Kovalev, Canelo made most of lengthy delay

The agreement struck between DAZN and the UFC to ensure their respective main events would not coincide Saturday night may have been great for fight fans who wanted to view both showdowns, but it wasn’t ideal for at least one of the fighters.

“It was a pain in the ass,” Sergey Kovalev’s trainer, Buddy McGirt, told ESPN.

UFC 244, highlighted by the Nate Diaz-Jorge Masvidal showdown, was streamed on ESPN+. DAZN broadcast the Canelo Alvarez-Kovalev card.

As a result of the UFC-DAZN agreement, there was a 95-minute gap between when Ryan Garcia knocked out Romero Duno in Round 1 (8:45 p.m. PT) of their semi-main event in Las Vegas until Canelo-Kovalev started. And that meant those on the East Coast viewed the conclusion of the fight — Canelo stopped Kovalev in the 11th round — after 2 a.m. on a night when daylight savings ended.

There was an iconic image on the DAZN broadcast of both boxers laying down on couches in their respective dressing room, as they were forced to wait for the conclusion of Masvidal-Diaz in New York City. So what exactly were the fighters and their camps doing to bide the time, but also get physically and mentally prepared for the WBO light heavyweight title fight?

“He was lying on the couch, working in the room, just waiting and waiting and thinking about the fight, probably,” Kovalev’s manager, Egis Klimas, told ESPN. “It didn’t help at all, for sure. I’ll tell you that much.”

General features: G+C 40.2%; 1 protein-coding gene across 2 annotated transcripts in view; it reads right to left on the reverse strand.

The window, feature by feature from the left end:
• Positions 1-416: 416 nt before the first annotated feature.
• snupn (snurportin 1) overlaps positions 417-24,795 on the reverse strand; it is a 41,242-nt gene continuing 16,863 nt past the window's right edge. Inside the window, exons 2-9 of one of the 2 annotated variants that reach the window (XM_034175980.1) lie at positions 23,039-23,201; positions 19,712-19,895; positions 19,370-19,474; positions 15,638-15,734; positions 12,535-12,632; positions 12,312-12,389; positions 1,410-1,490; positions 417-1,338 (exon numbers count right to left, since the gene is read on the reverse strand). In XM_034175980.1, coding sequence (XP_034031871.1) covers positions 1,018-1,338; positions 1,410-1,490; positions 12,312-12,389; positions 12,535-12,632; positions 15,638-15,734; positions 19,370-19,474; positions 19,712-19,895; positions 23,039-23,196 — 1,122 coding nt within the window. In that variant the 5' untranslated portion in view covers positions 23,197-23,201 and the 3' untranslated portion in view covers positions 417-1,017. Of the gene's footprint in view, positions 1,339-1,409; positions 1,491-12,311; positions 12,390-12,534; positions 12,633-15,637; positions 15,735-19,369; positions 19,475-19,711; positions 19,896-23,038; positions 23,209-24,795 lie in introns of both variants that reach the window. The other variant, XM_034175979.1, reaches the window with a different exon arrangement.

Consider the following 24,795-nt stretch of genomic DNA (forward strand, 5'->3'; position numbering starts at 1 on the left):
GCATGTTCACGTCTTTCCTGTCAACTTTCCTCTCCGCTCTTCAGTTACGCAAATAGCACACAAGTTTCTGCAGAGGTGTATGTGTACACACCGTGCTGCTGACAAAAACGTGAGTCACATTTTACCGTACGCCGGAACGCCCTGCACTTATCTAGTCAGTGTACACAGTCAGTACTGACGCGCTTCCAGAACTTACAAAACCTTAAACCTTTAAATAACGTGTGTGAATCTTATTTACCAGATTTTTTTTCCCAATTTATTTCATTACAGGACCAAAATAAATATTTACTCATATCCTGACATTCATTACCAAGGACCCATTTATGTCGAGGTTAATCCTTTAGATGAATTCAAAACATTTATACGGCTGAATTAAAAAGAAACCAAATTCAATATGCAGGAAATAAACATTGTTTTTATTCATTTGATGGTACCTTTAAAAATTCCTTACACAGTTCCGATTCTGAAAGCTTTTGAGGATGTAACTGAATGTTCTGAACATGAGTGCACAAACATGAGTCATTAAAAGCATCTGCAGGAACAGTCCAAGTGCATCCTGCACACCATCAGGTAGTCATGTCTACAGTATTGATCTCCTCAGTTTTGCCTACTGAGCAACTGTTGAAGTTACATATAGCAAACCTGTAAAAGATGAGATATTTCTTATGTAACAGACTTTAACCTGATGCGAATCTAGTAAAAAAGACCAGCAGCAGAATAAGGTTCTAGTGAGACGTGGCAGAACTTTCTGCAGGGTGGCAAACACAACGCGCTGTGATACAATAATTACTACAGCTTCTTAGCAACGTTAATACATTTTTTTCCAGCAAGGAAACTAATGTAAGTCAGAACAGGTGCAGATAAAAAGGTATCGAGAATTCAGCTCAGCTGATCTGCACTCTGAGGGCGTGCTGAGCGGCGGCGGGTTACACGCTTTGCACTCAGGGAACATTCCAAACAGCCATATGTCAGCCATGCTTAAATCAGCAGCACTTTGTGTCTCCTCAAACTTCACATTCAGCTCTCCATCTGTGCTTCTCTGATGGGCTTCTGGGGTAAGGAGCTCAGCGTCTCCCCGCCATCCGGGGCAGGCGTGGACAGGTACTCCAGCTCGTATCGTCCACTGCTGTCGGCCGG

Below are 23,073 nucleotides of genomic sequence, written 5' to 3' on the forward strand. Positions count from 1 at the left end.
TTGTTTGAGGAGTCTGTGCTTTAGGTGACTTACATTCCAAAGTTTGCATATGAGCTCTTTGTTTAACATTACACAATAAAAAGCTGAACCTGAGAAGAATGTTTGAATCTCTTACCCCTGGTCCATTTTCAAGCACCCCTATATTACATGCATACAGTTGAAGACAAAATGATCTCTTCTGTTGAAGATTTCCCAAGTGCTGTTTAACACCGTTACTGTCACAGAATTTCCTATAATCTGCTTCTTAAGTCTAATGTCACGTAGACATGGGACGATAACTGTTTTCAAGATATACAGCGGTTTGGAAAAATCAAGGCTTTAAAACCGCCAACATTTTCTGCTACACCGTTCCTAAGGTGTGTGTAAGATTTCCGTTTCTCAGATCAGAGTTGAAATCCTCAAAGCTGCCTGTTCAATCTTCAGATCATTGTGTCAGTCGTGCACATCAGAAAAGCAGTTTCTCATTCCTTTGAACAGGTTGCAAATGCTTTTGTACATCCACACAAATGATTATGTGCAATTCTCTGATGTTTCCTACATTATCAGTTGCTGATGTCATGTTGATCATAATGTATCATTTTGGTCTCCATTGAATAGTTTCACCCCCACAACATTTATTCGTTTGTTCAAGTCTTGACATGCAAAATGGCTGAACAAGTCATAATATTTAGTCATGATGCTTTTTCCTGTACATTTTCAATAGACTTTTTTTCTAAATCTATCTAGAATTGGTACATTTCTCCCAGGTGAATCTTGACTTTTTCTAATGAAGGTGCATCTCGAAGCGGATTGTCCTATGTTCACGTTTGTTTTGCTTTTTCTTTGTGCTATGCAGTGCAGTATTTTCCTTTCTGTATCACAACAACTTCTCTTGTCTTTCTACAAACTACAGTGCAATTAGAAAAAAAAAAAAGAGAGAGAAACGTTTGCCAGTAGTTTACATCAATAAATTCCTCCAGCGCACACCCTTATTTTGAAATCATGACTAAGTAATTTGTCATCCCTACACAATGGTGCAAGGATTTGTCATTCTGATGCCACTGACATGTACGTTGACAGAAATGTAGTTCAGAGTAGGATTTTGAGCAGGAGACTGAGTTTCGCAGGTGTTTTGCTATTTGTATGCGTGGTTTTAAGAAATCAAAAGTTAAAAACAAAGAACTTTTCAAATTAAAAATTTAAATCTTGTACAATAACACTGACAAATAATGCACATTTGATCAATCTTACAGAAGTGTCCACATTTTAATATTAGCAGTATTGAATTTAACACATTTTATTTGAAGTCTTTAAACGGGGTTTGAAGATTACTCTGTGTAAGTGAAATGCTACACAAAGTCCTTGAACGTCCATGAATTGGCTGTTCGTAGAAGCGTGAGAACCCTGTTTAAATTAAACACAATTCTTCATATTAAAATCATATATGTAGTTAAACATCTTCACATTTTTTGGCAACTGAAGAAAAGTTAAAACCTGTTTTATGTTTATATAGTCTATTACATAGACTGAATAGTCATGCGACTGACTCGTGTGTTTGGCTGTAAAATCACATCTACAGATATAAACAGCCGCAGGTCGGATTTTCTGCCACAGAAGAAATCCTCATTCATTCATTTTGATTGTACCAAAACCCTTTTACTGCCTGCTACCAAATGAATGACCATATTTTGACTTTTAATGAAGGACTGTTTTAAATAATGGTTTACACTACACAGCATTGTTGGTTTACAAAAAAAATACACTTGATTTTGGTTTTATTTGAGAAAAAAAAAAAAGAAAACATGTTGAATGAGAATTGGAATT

Klimas said they were given instructions by the Nevada State Athletic Commission to report to the MGM Grand Garden Arena by 6:30 p.m. PT, and that they were told they could make the ring walk as early as 10:15 p.m.

“So then we arrived, we were told, ‘Now it’s going to go as soon as the UFC fight was over, which is probably going to be about 9:30,” Klimas said. “And after that, nobody knew. Then they came back and said, ‘Well, probably you guys are going to go around 10 o’clock.'”

As time passed, Klimas became impatient with the whole process.

“I even spoke with a commissioner, we met in the hallway,” he said. “And the commissioner said, ‘Egis, we can’t do nothing about it, it’s not our call.’ And he told me, ‘If it would be my call, I would say, f— it, bring the fighters into the ring’ — that’s exactly what he told me.”

McGirt was upset about the protracted delay.

“They want you go put the gloves on, and then they want you to wait for 90 f—— minutes,” he said.

The trainer said they began to wrap Kovalev’s hands at around 7:40 p.m. PT, and finished up just before 8. He ended up warming up Kovalev on the pads twice before they left the locker room.

“I just kept telling them, ‘Keep an eye on the UFC fight, and keep me updated.’ That’s the only way you could do it, there was no other way,” said McGirt, a former two-time world champion who noted that having your hands wrapped for too long can be very uncomfortable. “If you’re not punching, it’s a pain in the ass.”

Added Klimas: ”Even before we started going to the ring, it was like 15 minutes by ourselves, (Sergey) goes, ‘F—, my hands are numb.’ He was sitting with his hands wrapped for over two hours.”

Klimas said Kovalev never actually took a nap. And McGirt isn’t using the delay as an excuse for the ultimate outcome; he pointed out that for his fighter, a relaxed, tranquil setting is par for the course.

“Sergey before he fought (Eleider) Alvarez in the rematch did the same thing, he laid down, relaxed,” McGirt said. “Everybody is different, some people are antsy, can’t sit still, and some like to sit back and relax.”

What transpired was similar to a stand-by bout, where boxers don’t really have a set place on a fight card and could be called up at any time.